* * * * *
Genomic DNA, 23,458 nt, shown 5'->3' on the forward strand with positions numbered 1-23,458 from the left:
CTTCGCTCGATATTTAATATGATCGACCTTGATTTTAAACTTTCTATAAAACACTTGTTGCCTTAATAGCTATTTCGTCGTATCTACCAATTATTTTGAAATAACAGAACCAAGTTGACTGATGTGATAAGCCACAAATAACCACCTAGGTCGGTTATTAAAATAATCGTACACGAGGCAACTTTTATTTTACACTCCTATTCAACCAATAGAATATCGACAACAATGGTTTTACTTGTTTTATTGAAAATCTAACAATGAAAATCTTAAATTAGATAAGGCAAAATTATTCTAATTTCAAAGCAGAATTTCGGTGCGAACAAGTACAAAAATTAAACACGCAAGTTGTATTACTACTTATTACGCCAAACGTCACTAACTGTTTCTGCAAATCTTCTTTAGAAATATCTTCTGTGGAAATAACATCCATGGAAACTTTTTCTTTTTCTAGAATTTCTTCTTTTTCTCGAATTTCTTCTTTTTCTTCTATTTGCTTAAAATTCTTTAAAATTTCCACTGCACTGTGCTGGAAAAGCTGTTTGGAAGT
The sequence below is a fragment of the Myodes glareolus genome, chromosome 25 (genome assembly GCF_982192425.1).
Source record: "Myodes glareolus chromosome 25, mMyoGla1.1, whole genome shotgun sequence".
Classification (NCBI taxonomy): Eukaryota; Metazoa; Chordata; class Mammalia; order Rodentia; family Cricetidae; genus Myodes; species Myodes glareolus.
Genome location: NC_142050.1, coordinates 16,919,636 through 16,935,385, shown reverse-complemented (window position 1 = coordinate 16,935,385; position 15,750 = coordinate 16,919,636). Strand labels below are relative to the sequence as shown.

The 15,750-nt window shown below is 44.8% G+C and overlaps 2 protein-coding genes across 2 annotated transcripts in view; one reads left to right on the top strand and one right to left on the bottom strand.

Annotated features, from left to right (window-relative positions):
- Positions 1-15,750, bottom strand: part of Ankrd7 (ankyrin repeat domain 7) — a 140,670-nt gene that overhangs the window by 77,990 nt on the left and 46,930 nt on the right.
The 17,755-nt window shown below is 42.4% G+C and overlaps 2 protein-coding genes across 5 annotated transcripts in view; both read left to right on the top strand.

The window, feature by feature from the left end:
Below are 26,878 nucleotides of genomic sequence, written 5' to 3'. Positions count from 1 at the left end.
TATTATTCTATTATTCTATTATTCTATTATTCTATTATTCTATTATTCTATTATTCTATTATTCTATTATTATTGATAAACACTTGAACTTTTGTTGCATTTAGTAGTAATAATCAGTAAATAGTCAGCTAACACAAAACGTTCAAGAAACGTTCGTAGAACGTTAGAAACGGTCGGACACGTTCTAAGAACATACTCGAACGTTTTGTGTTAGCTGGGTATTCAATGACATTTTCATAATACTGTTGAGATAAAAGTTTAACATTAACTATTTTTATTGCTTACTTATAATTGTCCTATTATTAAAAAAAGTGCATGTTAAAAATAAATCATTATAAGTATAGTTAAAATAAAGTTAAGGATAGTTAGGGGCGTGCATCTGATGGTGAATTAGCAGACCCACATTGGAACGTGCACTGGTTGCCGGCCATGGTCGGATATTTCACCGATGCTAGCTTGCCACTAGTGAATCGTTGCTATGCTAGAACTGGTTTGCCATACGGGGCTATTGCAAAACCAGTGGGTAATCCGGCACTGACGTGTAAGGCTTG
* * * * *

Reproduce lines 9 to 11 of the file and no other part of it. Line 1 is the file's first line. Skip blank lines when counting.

- Positions 1-15,750, bottom strand: part of Ankrd7 (ankyrin repeat domain 7) — a 140,670-nt gene that overhangs the window by 77,990 nt on the left and 46,930 nt on the right.
The 17,755-nt window shown below is 42.4% G+C and overlaps 2 protein-coding genes across 5 annotated transcripts in view; both read left to right on the top strand.

The window, feature by feature from the left end: